First, on what basis do you conclude that you're doing everything right? The fact that what you're doing isn't working strongly suggests otherwise.

Second, the fact that you're writing a custom proposal for each job doesn't necessarily mean you're doing a good job of it. 

Maybe your proposals are goog, though, since you say you're getting interviewed often. Interviewed but not hired...so, what's falling apart at that point? That's probably the first thing to scrutinize--what are you doing (or not doing) at the interview stage that is consistently converting maybes to nos?

 i'm not that impressed with Upwork's "stats." I am asked to interview frequently, yet about 50% of the time I never actually speak with the client (i.e. via message or otherwise).

 

Tiffany asks what is happening in the interview stage, but it really depends if you are even actually participating in an interview, or if the client is just comparing proposals/freelancers.

 

I also find that I get waves of "serious" clients and waves of "shopping" clients. 

 

I don't have much advice beyond that since your speciality is not one I know well.  

Wasay,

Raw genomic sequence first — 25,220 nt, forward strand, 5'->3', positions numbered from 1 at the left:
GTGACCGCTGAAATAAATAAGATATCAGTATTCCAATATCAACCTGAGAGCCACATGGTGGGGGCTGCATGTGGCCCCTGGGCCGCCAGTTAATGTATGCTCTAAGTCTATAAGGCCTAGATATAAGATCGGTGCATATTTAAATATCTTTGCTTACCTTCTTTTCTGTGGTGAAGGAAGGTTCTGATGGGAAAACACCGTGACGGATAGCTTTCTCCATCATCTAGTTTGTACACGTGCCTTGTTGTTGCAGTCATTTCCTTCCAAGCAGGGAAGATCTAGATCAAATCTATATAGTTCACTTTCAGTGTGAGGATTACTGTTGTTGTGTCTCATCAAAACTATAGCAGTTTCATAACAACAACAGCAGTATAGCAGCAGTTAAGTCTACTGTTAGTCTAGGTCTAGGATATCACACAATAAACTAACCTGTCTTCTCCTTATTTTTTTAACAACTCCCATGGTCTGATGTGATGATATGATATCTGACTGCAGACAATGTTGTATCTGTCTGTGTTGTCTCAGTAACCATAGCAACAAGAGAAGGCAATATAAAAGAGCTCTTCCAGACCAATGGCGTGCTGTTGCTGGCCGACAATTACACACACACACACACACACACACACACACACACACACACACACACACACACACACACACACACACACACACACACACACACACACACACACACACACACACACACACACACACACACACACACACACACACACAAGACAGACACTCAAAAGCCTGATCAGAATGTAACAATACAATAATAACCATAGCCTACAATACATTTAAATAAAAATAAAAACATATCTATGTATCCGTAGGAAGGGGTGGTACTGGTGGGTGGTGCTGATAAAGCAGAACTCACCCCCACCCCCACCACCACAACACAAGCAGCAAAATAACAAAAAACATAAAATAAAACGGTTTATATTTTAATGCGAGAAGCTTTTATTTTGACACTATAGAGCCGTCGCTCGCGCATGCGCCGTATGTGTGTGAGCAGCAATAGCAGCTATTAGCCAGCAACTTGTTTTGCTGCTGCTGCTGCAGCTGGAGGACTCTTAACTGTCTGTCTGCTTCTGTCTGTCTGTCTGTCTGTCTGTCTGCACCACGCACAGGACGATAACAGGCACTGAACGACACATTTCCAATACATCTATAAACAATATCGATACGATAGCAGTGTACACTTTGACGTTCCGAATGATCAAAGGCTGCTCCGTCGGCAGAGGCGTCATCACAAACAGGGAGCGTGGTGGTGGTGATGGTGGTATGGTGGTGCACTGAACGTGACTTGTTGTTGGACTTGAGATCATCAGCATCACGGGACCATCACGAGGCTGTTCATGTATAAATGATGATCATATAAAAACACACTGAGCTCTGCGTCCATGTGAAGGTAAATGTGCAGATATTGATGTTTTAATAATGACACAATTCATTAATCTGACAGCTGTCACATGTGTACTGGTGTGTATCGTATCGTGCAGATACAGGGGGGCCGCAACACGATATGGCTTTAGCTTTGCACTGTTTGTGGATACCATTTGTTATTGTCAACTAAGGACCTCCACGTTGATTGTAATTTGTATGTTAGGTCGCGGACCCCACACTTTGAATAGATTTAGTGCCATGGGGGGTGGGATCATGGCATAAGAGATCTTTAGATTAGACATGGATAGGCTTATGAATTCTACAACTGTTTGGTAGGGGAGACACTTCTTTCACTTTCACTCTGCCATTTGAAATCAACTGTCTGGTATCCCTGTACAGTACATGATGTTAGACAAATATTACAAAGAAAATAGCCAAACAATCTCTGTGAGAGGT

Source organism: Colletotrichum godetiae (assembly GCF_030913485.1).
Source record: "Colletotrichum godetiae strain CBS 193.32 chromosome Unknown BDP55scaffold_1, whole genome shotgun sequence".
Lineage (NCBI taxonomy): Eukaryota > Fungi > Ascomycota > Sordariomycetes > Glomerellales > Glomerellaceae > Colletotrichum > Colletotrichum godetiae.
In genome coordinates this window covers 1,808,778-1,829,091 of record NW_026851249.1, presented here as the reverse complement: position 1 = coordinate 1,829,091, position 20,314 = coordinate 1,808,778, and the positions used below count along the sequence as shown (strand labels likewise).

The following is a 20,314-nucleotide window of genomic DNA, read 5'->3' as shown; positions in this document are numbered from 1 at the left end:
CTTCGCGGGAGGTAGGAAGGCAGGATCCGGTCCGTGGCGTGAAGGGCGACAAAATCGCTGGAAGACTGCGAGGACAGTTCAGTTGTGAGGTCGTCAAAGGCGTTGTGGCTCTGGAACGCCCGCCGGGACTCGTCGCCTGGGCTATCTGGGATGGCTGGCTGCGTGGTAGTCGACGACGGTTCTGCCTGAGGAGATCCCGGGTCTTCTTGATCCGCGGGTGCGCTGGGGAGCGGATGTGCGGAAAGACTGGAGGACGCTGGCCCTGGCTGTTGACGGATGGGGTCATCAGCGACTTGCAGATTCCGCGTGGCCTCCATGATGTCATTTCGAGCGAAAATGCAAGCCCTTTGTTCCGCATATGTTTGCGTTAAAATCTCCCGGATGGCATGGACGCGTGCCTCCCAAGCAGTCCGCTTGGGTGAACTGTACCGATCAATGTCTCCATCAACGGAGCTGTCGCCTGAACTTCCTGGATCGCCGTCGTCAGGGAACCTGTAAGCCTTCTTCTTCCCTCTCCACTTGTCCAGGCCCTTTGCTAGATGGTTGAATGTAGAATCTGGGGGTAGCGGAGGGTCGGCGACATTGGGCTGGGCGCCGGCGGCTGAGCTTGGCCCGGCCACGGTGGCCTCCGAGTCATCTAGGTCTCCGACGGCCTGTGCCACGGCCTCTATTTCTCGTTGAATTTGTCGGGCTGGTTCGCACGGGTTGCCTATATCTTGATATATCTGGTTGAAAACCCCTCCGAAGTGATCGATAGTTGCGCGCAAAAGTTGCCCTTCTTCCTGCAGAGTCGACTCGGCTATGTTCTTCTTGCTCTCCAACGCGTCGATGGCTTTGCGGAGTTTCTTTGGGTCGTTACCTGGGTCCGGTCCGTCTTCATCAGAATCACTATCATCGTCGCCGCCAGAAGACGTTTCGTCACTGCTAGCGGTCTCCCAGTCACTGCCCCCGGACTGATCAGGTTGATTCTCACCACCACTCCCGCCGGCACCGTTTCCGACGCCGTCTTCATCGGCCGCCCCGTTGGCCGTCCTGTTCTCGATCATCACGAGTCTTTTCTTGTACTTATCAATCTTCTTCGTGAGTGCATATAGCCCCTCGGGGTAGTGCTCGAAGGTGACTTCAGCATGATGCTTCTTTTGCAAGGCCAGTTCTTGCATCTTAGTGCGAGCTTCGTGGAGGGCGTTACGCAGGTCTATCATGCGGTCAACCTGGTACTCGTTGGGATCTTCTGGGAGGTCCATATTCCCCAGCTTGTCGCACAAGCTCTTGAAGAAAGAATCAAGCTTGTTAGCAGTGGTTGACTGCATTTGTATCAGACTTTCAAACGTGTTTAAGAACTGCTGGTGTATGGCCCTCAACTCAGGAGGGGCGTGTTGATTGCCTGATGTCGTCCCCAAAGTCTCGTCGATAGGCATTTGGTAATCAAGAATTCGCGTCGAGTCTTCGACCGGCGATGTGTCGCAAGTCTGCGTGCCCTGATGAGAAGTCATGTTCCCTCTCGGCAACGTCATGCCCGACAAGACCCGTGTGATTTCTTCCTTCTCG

When you write your customized proposals, you must remember that to begin with, the client only sees the first three lines. In those three lines, you have to convince the client to look further, so don't waste valuable real estate with lengthy introductions. Cut straight to the chase with an outline of what you can do for the client,  which will cost x dollars and  take x amount of time.  All the other details such as skill, education, experience etc. can come later in your proposal. 

 

You should also raise your rates. They are too low. 

 



Miriam H wrote:

 

Tiffany asks what is happening in the interview stage, but it really depends if you are even actually participating in an interview, or if the client is just comparing proposals/freelancers.

 


I'm confused about what you might mean by this. What is an interview except the process by which an employer/client engages with applicants and compares them?

 

 


Tiffany S wrote:

Miriam H wrote:

 

Tiffany asks what is happening in the interview stage, but it really depends if you are even actually participating in an interview, or if the client is just comparing proposals/freelancers.

 


I'm confused about what you might mean by this. What is an interview except the process by which an employer/client engages with applicants and compares them?

 


What I meant, and I realize I wasn't clear, is that upwork considers it an "interview" if the client connects with you on Upwork. I am invited to interview and I never speak to the client, our only messaging is their invite and my proposal. You asked the OP what happens in the interview process, he may not have any opportunity to present himself beyond his proposal as the client may not ask questions or engage him.